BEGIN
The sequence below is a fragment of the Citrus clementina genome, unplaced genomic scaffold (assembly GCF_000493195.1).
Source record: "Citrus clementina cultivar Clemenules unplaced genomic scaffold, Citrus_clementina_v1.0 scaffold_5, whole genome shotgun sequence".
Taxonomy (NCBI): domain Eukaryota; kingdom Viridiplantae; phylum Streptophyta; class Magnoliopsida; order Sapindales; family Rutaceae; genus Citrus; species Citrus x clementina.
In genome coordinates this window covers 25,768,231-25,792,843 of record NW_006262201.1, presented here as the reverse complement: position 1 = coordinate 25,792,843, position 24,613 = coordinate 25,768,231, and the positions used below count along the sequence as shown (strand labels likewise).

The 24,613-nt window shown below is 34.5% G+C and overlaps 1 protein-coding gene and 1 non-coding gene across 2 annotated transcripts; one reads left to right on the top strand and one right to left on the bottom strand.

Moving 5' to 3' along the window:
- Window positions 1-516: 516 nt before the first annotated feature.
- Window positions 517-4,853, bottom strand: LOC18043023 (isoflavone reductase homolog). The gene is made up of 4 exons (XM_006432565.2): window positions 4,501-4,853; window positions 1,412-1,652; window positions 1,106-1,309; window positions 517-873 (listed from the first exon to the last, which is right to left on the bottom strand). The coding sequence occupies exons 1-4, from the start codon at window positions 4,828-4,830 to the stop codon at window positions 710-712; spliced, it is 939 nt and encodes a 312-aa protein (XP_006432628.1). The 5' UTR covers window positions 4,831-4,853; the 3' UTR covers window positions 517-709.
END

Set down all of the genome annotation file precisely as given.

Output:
The sequence below is a fragment of the Citrus clementina genome, unplaced genomic scaffold (assembly GCF_000493195.1).
Source record: "Citrus clementina cultivar Clemenules unplaced genomic scaffold, Citrus_clementina_v1.0 scaffold_5, whole genome shotgun sequence".
Taxonomy (NCBI): domain Eukaryota; kingdom Viridiplantae; phylum Streptophyta; class Magnoliopsida; order Sapindales; family Rutaceae; genus Citrus; species Citrus x clementina.
In genome coordinates this window covers 25,768,231-25,792,843 of record NW_006262201.1, presented here as the reverse complement: position 1 = coordinate 25,792,843, position 24,613 = coordinate 25,768,231, and the positions used below count along the sequence as shown (strand labels likewise).

The 24,613-nt window shown below is 34.5% G+C and overlaps 1 protein-coding gene and 1 non-coding gene across 2 annotated transcripts; one reads left to right on the top strand and one right to left on the bottom strand.

Moving 5' to 3' along the window:
- Window positions 1-516: 516 nt before the first annotated feature.
- Window positions 517-4,853, bottom strand: LOC18043023 (isoflavone reductase homolog). The gene is made up of 4 exons (XM_006432565.2): window positions 4,501-4,853; window positions 1,412-1,652; window positions 1,106-1,309; window positions 517-873 (listed from the first exon to the last, which is right to left on the bottom strand). The coding sequence occupies exons 1-4, from the start codon at window positions 4,828-4,830 to the stop codon at window positions 710-712; spliced, it is 939 nt and encodes a 312-aa protein (XP_006432628.1). The 5' UTR covers window positions 4,831-4,853; the 3' UTR covers window positions 517-709.